24. I do not think it is possible to calculate under what precise circumstances such back flow would occur, and to what extent any dilution would be effected. Both must vary considerably, and be dependent upon a large number of factors, such as the following:-
(i) the amount of storm water subsequent to rainfall dependent on the times of concentration from the River Birket and its tributaries, and any storm water already present in the Culvert;
(ii) the incidence of storm water run-off and foul flow through the combined sewerage system from the built up portion of Birkenhead;
(iii) the variation of tide lock periods, dependent upon the difference between spring and neap tides;
(iv) the effect of flow entering from the Fender Valley sewer.
25. All these, to a greater or lesser extent, determine the extent and effect of foul flow and the degree of its dilution by storm water.
26. One must also consider the possible effect of reflux valves on the lower reaches of the Fender Valley Sewer. This enters the Great Culvert some 500 yards from Wallasey Bridge Road, and takes a considerable amount of foul and storm flow from a large area of Birkenhead, Wirral, Bebington and Wallasey. It has recently been duplicated from the Wirral boundary near Barnston as far as Upton, where holding tanks are being constructed. These will retain all storm flows which the lower lengths of the Fender Sewer are incapable of discharging.
27. If reflux valves were constructed at the mouth of the Great Culvert, escape therefrom might be up the Fender Valley Sewer. Dependent upon the levels attained, it might, during periods of complete closure, escape through the existing overflow at School Lane, Bidston, back into the River Birket.
28. Though it is impossible to say without very involved investigation, such a flow backing up the Fender Valley Sewer might have repercussions on mechanism controlling the Upton tanks, causing them to fill before it was absolutely necessary, and so overflow into the Fender Stream, as well as increasing pumping periods. This is a point of view upon which the Committee might well seek the opinion of their Consultants, Messrs Sandford Fawcett & Partners.
29. The Great Culvert is, in reality, the life line of much of Birkenhead's sewerage system, both in the built-up area south of the Docks and the whole of the Fender Valley drainage area. This latter includes Prenton, Upton and the Woodchurch Estate. Not only large areas of the residential property, but works and industries depend upon the Culvert sewage outlet, either directly or by connecting sewers.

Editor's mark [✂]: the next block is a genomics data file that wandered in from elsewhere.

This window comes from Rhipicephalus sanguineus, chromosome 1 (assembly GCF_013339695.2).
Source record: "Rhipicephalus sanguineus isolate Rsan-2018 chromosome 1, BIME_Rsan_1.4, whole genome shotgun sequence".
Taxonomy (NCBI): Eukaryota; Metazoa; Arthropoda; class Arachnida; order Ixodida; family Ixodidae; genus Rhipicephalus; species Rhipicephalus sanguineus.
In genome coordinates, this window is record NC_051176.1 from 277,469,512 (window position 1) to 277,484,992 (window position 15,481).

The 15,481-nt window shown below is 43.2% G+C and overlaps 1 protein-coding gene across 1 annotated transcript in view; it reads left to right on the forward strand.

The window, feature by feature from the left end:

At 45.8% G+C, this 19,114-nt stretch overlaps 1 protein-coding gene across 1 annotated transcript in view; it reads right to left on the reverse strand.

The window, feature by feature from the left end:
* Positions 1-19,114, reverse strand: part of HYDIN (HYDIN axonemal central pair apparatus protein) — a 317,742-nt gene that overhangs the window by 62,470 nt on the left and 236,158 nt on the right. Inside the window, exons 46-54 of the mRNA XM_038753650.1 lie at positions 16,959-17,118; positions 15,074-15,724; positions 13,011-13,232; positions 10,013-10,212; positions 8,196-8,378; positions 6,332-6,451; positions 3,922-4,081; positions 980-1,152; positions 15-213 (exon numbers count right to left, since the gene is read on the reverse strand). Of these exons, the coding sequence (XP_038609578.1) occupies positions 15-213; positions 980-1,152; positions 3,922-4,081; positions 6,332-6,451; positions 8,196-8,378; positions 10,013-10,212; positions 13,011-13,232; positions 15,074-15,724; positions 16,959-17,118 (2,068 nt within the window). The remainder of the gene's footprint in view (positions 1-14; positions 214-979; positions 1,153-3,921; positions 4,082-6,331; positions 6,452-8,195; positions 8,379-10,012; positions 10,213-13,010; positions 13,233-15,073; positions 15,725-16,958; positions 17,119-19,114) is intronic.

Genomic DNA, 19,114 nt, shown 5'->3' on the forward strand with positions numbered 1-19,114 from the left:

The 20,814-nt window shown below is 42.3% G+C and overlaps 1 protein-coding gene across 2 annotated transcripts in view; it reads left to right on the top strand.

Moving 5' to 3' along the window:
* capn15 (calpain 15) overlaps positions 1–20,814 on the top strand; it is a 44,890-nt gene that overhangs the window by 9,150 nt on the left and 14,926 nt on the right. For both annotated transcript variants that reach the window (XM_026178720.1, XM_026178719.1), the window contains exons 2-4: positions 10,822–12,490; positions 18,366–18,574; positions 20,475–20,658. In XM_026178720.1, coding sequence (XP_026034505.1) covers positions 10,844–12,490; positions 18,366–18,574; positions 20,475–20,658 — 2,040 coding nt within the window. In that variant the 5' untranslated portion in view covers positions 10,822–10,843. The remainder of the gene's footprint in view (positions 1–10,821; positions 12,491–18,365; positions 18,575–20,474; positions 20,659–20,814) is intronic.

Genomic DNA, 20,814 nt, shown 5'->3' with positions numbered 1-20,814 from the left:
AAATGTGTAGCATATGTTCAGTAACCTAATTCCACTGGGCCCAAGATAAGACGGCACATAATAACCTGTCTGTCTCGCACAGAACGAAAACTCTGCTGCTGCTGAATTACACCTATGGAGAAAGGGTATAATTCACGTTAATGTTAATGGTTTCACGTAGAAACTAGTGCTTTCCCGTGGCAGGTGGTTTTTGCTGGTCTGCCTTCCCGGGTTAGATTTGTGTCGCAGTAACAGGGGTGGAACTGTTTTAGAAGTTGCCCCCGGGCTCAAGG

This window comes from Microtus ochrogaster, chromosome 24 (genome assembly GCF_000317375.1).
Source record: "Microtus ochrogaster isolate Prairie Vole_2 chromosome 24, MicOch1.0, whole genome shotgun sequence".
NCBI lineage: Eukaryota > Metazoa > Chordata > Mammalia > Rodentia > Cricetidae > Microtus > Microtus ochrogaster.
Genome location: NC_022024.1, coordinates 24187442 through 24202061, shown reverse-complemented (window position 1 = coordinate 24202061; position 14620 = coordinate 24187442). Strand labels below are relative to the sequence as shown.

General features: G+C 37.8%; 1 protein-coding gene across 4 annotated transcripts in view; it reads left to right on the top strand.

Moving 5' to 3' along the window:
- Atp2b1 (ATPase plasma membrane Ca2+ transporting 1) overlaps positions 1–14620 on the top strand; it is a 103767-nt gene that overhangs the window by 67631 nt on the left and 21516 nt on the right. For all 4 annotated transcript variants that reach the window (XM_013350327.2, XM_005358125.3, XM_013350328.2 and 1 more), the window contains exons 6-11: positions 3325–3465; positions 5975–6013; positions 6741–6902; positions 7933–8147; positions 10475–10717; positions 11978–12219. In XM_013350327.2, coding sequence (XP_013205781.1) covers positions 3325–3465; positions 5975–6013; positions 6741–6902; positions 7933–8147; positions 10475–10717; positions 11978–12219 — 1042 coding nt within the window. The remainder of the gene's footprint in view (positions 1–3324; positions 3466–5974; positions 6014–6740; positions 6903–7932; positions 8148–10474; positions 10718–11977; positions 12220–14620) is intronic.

30. To deal with this problem, the Cheshire River Board have, with their Consultants, Sandford Fawcett & Partners, considered the scheme for pumping from the Great Culvert by a proposed pumping station at Morpeth Dock into the River Mersey.
31. At the Conference held on April 29th, 1953, the Engineer to the Cheshire River Board stated that ultimate figures had been considered and this scheme would suffice for many years, and that no supplementary scheme would be required, other than, possibly, the construction of higher or wider flood banks to increase the storage capacity of the lower reaches of the Birket and certain inlets into it.
32. Birkenhead, as a constituent authority of the Cheshire River Board, will pay their share towards the loan charges in respect of such a capital scheme, which would be reflected in the precept levied by the Board on the County Borough. They are entitled to claim, in my opinion, that their financial liability shall be limited to the basis of rateable value upon which the precept is assessed. By such precept, they, in common with all other constituent authorities of the Cheshire River Board, contribute in that rate towards all capital works, maintenance and administration throughout the whole of the River Board's area of jurisdiction, which contains 730 square miles, and which extends to the borders of Knutsford, Macclesfield, Stoke-on-Trent, Whitchurch and Chester. These towns lie just outside its perimeter.